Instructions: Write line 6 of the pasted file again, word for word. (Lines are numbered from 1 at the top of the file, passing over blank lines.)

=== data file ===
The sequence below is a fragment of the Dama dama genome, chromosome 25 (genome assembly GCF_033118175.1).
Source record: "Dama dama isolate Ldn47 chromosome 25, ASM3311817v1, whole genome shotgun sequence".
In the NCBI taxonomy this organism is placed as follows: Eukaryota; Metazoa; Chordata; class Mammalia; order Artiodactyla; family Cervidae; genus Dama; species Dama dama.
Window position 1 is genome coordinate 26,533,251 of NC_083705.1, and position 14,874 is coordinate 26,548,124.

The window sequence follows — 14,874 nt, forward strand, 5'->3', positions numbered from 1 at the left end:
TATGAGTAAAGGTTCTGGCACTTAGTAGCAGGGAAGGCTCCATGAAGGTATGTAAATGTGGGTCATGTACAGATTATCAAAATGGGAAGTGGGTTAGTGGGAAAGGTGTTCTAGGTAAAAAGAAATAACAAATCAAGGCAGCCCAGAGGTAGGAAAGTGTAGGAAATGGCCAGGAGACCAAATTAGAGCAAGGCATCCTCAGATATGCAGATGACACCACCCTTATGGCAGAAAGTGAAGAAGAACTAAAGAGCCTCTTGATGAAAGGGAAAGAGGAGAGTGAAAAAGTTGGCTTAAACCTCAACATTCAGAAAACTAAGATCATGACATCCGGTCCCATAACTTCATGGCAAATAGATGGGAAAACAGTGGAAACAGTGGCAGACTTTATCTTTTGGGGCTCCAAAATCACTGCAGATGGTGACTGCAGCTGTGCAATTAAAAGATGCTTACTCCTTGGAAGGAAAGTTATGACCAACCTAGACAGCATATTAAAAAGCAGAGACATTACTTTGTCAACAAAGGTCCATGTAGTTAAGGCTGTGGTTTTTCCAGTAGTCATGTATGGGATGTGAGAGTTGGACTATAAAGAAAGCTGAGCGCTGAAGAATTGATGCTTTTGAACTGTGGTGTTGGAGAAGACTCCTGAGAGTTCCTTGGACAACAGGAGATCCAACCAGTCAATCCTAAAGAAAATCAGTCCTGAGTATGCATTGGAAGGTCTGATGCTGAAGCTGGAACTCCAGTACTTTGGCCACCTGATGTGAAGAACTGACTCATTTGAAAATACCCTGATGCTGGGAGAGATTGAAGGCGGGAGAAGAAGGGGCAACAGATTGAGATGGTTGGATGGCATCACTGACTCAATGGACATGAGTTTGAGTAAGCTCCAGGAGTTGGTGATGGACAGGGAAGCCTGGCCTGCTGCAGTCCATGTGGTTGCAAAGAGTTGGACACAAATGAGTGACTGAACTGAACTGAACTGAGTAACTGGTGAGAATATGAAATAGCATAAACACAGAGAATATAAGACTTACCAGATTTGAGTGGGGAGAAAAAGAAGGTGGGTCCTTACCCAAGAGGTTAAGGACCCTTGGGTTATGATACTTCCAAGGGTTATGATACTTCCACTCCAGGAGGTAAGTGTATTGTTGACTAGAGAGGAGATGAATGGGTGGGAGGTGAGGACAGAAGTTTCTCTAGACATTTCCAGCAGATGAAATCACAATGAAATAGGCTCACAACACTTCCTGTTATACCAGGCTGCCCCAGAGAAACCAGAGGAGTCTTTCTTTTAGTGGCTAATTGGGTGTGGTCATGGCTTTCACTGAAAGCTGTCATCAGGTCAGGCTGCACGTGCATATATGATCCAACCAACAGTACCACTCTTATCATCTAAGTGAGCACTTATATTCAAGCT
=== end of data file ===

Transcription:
TATGAGTAAAGGTTCTGGCACTTAGTAGCAGGGAAGGCTCCATGAAGGTATGTAAATGTGGGTCATGTACAGATTATCAAAATGGGAAGTGGGTTAGTGGGAAAGGTGTTCTAGGTAAAAAGAAATAACAAATCAAGGCAGCCCAGAGGTAGGAAAGTGTAGGAAATGGCCAGGAGACCAAATTAGAGCAAGGCATCCTCAGATATGCAGATGACACCACCCTTATGGCAGAAAGTGAAGAAGAACTAAAGAGCCTCTTGATGAAAGGGAAAGAGGAGAGTGAAAAAGTTGGCTTAAACCTCAACATTCAGAAAACTAAGATCATGACATCCGGTCCCATAACTTCATGGCAAATAGATGGGAAAACAGTGGAAACAGTGGCAGACTTTATCTTTTGGGGCTCCAAAATCACTGCAGATGGTGACTGCAGCTGTGCAATTAAAAGATGCTTACTCCTTGGAAGGAAAGTTATGACCAACCTAGACAGCATATTAAAAAGCAGAGACATTACTTTGTCAACAAAGGTCCATGTAGTTAAGGCTGTGGTTTTTCCAGTAGTCATGTATGGGATGTGAGAGTTGGACTATAAAGAAAGCTGAGCGCTGAAGAATTGATGCTTTTGAACTGTGGTGTTGGAGAAGACTCCTGAGAGTTCCTTGGACAACAGGAGATCCAACCAGTCAATCCTAAAGAAAATCAGTCCTGAGTATGCATTGGAAGGTCTGATGCTGAAGCTGGAACTCCAGTACTTTGGCCACCTGATGTGAAGAACTGACTCATTTGAAAATACCCTGATGCTGGGAGAGATTGAAGGCGGGAGAAGAAGGGGCAACAGATTGAGATGGTTGGATGGCATCACTGACTCAATGGACATGAGTTTGAGTAAGCTCCAGGAGTTGGTGATGGACAGGGAAGCCTGGCCTGCTGCAGTCCATGTGGTTGCAAAGAGTTGGACACAAATGAGTGACTGAACTGAACTGAACTGAGTAACTGGTGAGAATATGAAATAGCATAAACACAGAGAATATAAGACTTACCAGATTTGAGTGGGGAGAAAAAGAAGGTGGGTCCTTACCCAAGAGGTTAAGGACCCTTGGGTTATGATACTTCCAAGGGTTATGATACTTCCACTCCAGGAGGTAAGTGTATTGTTGACTAGAGAGGAGATGAATGGGTGGGAGGTGAGGACAGAAGTTTCTCTAGACATTTCCAGCAGATGAAATCACAATGAAATAGGCTCACAACACTTCCTGTTATACCAGGCTGCCCCAGAGAAACCAGAGGAGTCTTTCTTTTAGTGGCTAATTGGGTGTGGTCATGGCTTTCACTGAAAGCTGTCATCAGGTCAGGCTGCACGTGCATATATGATCCAACCAACAGTACCACTCTTATCATCTAAGTGAGCACTTATATTCAAGCT